The singing was remarkable as it is very difficult to get right. The reason is that it involves techniques developed as part of what is known as ‘bel canto’, an explanation for which can be found in this New York Times article. In essence it involves training singers to perform smoothly across the registers and ‘effortlessly’ to include all sorts of trills, scales and embellishments. In La Cenerentola, Angelina (Cenerentola or Cinderella) is the principal part and her role builds from smooth and subdued, as she observes her place in the ashes, to brilliant, sparkling, ornately decorated pieces at her wedding to the Prince, at the end. To show you what I mean, here Joyce DiDonato sings the final aria.

If her role was the only sparkling example of colorutura singing, it would have been special. However, it was not. Four men provided an astonishing accompaniment. They were the Prince, his valet Dandini, his tutor Alidoro, and Angelina’s step father Don Magnifico, a parody figure. They sang at various points in twos, threes and all together. Their arias were amazing for the way that they started steadily and became faster and faster. This technique is very difficult and I doubt could have been accomplished as well were they not all Italian.

Singing however brilliant, on its own, only makes a concert; combined with acting, it becomes an opera and the Cenerentola0809.14aacting by the cast was terrific. The two awful sisters provide an essential foil to the beauty and goodness of Angelina. With their fatuous father, they provide a genuinely comic sub-set to the piece. They inter-acted so well and continuously that they created a parody of the family we can all imagine, and some of us may even know! Their father’s vainglorious attempt at personal agrandisment through the marriage of one of his daughters to the Prince is comic in its hopelessness and pathetic in its attempt at undeserved fame.

The Prince’s entourage are excellent. There is a beautiful scene in which Alidoro, the tutor, disguised as a beggar is given food by Angelina. He then reveals himself in the guise of an angel, complete with golden wings, and explains that she will go to the ball, he will protect her from the ire of her family, and she will be richly rewarded for her kind and generous spirit. The valet plays an important role as he initially pretends to be the Prince. The awful sisters are smitten with him allowing the Prince to discover the girl his tutor has found. Even when Dandini reveals that he is only a valet, the girls and their pathetic father refuse to believe it until they are kicked out of the palace.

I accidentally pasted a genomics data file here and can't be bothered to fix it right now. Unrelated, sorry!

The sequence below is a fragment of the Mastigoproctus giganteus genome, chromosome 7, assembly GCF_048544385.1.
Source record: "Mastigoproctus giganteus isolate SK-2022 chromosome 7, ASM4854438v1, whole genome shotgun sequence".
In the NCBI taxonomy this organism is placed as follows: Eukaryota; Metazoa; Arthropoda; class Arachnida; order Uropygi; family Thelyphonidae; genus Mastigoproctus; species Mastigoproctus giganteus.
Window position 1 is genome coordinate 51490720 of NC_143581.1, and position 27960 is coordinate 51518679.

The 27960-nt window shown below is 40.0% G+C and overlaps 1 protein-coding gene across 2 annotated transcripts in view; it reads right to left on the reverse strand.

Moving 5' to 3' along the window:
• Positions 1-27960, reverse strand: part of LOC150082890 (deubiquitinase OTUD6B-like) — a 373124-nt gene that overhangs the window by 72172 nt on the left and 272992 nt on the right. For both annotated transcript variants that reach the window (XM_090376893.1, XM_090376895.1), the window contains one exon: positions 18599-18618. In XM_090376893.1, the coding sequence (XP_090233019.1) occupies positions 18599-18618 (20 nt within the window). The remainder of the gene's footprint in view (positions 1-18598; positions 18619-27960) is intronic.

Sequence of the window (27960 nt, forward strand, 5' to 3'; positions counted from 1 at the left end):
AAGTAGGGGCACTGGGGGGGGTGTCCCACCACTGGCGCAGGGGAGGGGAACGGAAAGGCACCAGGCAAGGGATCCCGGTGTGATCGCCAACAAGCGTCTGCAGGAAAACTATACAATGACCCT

Layout 1Last, and easily overlooked are the chorus. Dressed in dark suits, red ties and sporting bowlers, they provide continuity and the men tasked with finding Angelina. They never occupy the foreground but play an essential role in making up the crowd. We thought that they looked like people from a Jack Vetriano painting!, such as this one!

In short, this was an utter revelation to us and one that we enjoyed enormously. Perhaps not an opera that one would use to introduce someone to the genre, but highly recommended for anyone who enjoys Rossini. Angelina said, at one point, that she did not want the Prince’s throne, she wanted to deserve it. On the basis of this performance, she deserves the highest accolades.


What a Contrast!

I sometimes wonder how it is that I find myself living in a place that is so quintessentially English when, for nearly a decade, my dream has been to live abroad. I find the fact so surprising that there is almost a disconnect between my reality and my perception of myself. It gives to life an almost dreamlike quality to which I am still adjusting. Not everyone will have heard of Broadway or know where it is. So I thought I would tell you something of it, through the words and thoughts of those to whom it represents the “ideal of the perfect English village”.